While the apartheid system was still in place, South African psychology became extremely underdeveloped due to political power controlling everything in this society. There is little to no diversity amongst psychologists in South Africa. Not only are a majority of the practicing psychologists white, but most of them practice clinical psychology, rather than focusing on research (Lawson, Graham, & Baker, 2007, p. 438). This does not allow much of a chance for many psychological breakthroughs or findings to come out of South Africa. With the apartheid system abolished and a new democratic system in place, the education of psychology is being revamped improving the field greatly. More efforts are being made to encourage South Africans, especially blacks, to join the research field of psychology. Advocates are hoping their efforts will help to improve both basic and applied psychological research, and allow psychology in South Africa to branch out beyond itself (Lawson, Graham, & Baker, 2007, p. 438).

Real Life Application[edit]

Cultural views, theories and assumptions within social institutions influence cultures around the world through the application of psychological practices on indigenous populations. The historic, cultural and religious beliefs specific to each population directly affect the application of such psychologies. The specific beliefs of indigenous people must be considered in order to bridge the barrier between psychological ideas and the real world application of these ideas on indigenous people. An excerpt from an article on the American Psychological Associations web site explains this idea and shows how connecting psychology with cultural beliefs can strengthen a doctor patient relationship.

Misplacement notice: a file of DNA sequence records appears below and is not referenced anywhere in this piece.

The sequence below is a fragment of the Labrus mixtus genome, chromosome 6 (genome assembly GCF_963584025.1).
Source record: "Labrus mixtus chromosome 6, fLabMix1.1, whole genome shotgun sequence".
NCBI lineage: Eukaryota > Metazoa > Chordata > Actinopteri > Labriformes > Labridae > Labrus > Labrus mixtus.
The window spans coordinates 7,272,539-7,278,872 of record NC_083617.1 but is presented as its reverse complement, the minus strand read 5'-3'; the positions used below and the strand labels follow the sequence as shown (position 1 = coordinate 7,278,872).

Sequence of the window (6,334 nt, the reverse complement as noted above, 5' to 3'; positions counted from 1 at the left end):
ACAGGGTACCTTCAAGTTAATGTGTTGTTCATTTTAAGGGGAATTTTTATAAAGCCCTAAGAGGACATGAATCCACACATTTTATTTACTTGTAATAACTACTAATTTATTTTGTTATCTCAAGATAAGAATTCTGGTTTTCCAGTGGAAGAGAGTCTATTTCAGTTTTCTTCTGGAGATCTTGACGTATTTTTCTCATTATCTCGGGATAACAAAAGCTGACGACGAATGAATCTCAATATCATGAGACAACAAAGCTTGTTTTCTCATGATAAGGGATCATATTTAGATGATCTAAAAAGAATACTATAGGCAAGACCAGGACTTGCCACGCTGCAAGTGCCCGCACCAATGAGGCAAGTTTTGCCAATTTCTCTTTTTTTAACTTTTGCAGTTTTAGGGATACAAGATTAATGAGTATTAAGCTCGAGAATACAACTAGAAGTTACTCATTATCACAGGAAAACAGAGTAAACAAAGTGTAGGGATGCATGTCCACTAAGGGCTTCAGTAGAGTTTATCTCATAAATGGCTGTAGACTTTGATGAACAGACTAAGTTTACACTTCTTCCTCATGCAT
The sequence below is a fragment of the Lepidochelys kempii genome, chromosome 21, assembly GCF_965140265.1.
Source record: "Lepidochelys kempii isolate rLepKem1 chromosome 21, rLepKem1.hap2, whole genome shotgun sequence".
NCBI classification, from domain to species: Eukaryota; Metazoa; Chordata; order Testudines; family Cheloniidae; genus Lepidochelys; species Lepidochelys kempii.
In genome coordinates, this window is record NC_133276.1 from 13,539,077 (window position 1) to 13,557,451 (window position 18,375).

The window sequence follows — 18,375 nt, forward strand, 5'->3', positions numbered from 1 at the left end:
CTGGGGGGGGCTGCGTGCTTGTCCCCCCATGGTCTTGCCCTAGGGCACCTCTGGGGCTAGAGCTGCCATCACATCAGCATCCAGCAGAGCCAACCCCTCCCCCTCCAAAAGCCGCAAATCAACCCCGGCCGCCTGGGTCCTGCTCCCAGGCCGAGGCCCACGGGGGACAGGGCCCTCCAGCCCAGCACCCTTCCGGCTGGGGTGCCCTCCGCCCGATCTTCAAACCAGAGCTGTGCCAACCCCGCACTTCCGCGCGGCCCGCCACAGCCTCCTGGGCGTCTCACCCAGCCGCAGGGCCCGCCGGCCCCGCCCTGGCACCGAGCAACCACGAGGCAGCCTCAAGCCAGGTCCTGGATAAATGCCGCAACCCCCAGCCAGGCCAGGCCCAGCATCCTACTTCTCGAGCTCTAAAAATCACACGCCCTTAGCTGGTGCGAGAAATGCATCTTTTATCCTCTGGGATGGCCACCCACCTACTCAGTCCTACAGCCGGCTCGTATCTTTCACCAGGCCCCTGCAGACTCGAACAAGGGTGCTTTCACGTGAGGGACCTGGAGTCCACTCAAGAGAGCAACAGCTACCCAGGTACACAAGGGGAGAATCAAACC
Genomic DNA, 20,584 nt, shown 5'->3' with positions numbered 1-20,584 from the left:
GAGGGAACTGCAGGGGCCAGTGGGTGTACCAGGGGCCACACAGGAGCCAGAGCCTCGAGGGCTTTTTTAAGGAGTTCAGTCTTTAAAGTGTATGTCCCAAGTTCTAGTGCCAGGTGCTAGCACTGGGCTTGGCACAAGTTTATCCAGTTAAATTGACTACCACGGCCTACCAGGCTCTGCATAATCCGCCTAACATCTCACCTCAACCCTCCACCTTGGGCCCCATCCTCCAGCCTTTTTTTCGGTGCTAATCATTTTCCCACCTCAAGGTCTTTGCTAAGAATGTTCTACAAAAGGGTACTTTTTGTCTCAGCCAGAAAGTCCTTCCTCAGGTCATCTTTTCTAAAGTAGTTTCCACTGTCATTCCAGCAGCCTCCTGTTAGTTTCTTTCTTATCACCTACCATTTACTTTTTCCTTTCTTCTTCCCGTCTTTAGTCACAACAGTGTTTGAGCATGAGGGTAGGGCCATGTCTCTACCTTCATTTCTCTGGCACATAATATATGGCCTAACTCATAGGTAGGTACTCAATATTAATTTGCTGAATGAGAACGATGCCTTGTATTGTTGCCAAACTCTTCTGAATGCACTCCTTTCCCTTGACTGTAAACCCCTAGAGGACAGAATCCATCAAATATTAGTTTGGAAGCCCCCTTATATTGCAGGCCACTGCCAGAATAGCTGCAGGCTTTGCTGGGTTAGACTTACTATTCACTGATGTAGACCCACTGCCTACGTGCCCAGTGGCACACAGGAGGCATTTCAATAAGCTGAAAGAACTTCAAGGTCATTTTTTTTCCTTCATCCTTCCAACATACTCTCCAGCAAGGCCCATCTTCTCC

"Delhi psychologist Aruna Broota, PhD, doesn't let her doctoral training at an American university stand in the way of using Indian folk beliefs in her work. The importance of such beliefs were evident in a recent case in which one of Broota's patients beat his wife. Broota's probing revealed that the husband was angry at his wife for disobeying her mother-in-law by having her child immunized on a day the mother-in-law considered inauspicious. Broota's analysis? The women should have placed a small black mark behind the child's ear to protect him from evil."Pardon my saying so, but if there was a white therapist, he would try to be 'rational,'" says Broota, a psychology professor at the University of Delhi and editor of the Journal of Research and Applications in Clinical Psychology. "Whereas in India, we try to look into the belief system of the client. I was being ancient as well as modern to create peace in the house" (Clay, 2002)."